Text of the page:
As several local leaders participating in a recent resiliency summit noted, people across the region must “dream big” and work together now to mitigate the future effects of a changing climate and sea-level rise.
On June 23, the Tampa Bay Regional Planning Council (TBRPC) and the Urban Land Institute of Tampa Bay hosted a four-hour “Resiliency Ready” symposium. During the event, local officials discussed recommendations resulting from three-day charrettes in three study sites representing archetypal flood-prone areas in the region.
The North Tampa Closed Basin represented inland city areas, Pass-a-Grille and St. Pete Beach the region’s barrier islands and R.E. Olds Park in Oldsmar as a waterfront site uniquely susceptible to sea-level rise. St. Petersburg City Councilmember and TBRPC Chair Brandi Gabbard kicked off the event by noting that the symposium was the third major resilience conference in the last three months.
“I always say that we are ground-zero for the effects of climate change,” said Gabbard. “We should be ground zero for the response.”
In addition to infrastructure projects, St. Pete Beach is considering green infrastructure initiatives. Those include rebuilding sand dunes, creating offshore jetties to break waves before they hit the shore – and ultimately, the roadways – and planting mangrove trees that can slow water encroachment and act as a natural amenity.
Alan Johnson, mayor of St. Pete Beach, told attendees his city began addressing its climate resiliency several years ago. The city has recently undertaken several roadway and drainage projects and increased seawall height levels. Johnson said incorporating resilience measures into infrastructure upgrades has provided some of the needed funding, but cooperation throughout the entire Tampa Bay area “is essential” to achieving long-term goals.
“You got to realize, we’re fighting mother nature on this,” said Johnson. “I don’t know in the ultimate analysis if we’re going to win this one, but it’s going to be a while.”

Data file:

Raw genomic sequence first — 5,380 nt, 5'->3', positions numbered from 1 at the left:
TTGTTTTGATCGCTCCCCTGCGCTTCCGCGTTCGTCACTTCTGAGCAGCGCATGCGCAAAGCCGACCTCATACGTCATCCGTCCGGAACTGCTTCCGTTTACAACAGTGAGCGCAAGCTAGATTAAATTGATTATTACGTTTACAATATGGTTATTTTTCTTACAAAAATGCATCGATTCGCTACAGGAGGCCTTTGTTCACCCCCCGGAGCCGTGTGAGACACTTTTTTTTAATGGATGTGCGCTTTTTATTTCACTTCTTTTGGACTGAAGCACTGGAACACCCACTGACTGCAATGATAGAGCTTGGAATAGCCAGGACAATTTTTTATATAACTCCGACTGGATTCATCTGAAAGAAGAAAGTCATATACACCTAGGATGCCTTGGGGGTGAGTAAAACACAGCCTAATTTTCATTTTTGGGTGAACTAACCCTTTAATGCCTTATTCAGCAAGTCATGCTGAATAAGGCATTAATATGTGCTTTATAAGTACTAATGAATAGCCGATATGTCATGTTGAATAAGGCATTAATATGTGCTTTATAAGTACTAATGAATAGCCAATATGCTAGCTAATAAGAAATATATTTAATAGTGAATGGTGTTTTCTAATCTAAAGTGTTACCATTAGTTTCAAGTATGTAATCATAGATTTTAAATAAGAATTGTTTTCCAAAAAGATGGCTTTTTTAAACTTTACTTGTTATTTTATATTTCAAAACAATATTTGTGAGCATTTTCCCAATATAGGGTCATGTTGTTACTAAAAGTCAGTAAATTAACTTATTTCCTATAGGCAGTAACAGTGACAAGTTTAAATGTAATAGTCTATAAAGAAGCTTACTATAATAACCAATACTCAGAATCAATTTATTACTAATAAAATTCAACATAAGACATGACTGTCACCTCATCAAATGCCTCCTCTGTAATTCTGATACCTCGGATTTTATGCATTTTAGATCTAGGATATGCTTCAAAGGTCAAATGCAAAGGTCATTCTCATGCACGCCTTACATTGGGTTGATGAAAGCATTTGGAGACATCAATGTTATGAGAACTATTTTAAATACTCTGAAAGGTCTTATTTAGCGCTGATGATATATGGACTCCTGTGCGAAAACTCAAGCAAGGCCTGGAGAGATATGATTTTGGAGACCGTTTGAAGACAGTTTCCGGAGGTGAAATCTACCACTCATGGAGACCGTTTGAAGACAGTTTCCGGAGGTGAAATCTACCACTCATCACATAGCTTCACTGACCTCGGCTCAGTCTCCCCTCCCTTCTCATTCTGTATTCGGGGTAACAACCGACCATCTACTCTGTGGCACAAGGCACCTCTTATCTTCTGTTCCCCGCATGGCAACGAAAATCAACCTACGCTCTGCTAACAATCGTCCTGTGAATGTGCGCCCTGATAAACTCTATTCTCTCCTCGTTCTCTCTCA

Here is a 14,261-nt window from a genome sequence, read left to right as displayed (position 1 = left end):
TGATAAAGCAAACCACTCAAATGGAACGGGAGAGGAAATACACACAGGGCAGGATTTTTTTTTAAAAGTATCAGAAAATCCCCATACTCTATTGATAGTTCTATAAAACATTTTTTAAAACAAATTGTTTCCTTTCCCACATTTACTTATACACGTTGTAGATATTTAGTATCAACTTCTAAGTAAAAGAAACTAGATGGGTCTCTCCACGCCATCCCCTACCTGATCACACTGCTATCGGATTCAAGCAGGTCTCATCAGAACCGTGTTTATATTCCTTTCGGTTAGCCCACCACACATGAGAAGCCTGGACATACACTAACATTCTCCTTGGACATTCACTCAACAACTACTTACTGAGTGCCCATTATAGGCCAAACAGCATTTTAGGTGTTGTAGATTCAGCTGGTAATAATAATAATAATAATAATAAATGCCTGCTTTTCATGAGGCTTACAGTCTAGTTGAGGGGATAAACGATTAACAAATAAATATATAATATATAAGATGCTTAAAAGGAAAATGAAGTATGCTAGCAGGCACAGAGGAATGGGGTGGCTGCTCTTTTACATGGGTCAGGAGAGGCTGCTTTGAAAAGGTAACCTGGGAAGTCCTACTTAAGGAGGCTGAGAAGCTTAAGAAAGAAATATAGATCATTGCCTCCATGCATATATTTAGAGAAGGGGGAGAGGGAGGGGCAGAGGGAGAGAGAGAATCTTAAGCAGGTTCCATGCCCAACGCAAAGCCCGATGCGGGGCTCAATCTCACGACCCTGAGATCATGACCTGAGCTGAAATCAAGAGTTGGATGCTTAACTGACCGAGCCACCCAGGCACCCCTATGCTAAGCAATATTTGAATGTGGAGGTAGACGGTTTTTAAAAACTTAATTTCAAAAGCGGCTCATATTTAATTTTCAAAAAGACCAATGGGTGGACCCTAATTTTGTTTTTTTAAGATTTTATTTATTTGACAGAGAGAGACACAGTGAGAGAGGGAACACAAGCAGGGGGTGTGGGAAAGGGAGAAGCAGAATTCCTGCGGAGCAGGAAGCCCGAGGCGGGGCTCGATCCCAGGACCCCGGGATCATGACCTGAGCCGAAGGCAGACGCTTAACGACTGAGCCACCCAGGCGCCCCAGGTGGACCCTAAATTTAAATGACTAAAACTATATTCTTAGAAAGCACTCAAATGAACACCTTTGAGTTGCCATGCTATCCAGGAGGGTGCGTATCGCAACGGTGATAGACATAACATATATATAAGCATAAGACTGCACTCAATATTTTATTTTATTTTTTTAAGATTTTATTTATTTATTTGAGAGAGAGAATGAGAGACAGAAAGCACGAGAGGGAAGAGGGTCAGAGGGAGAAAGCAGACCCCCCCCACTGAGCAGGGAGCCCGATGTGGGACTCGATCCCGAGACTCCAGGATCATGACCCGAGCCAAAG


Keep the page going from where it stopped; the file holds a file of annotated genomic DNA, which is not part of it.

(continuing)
In Tampa, plans are underway to transform the area around David E. West Park into a stormwater park system. The project, which Mayor Jane Castor called the “one-of-a-kind” and the largest in North Tampa, will collect and filter stormwater before it reaches the aquifer.
Most importantly, Castor said the stormwater park system would activate and connect the surrounding community.
“And that’s what we really need to do,” said Castor. “Is to look at all of our space and how we can utilize it to its best purpose.”
“What we’ve brought everybody together to do is to dream big and to think of what we can do that is going to be the most impactful in our communities.”
After the symposium, Sean Sullivan, executive director of the TBRPC, told the Catalyst that engaging the public and receiving stakeholder input is critical to the mission’s success. He relayed that a 12 year-old-girl attended one of the charettes and decided to go home and create a logo representing the organization’s seven counties.
Another attendee, said Sullivan, spent her evening after a charette reaching out to neighbors for their thoughts on the North Tampa plan, offering the resulting ideas to her contacts with the city the next day.
“That’s a huge thing,” said Sullivan. “That goes to show that stakeholder engagement, involving the public in the decision-making process and doing it early, can be a success story.”
Sullivan added that incorporating resiliency into municipal projects while in the planning phase gives local officials a competitive advantage when seeking federal funding. Instead of asking “what do I do,” he said going in with a plan featuring resiliency components, and stressing their importance, strengthens the likelihood of approval.
Attendees at the symposium saw an overhead picture of St. Pete Beach from 1926 juxtaposed with one taken recently, illustrating the amount of land the barrier island is losing to the gulf. Similarly, the report states that Oldsmar has a base flood elevation of nine feet, which must increase to over 13 feet by 2070 to stave off rising seas.
While it is the most expensive potential solution, Sullivan said flood-prone areas might have to elevate land and structures.
“So, we learn to live with water,” said Sullivan. “Not only just prevent water from coming into the community but learn to live with it.”
For more information and to view the full report, visit the website here.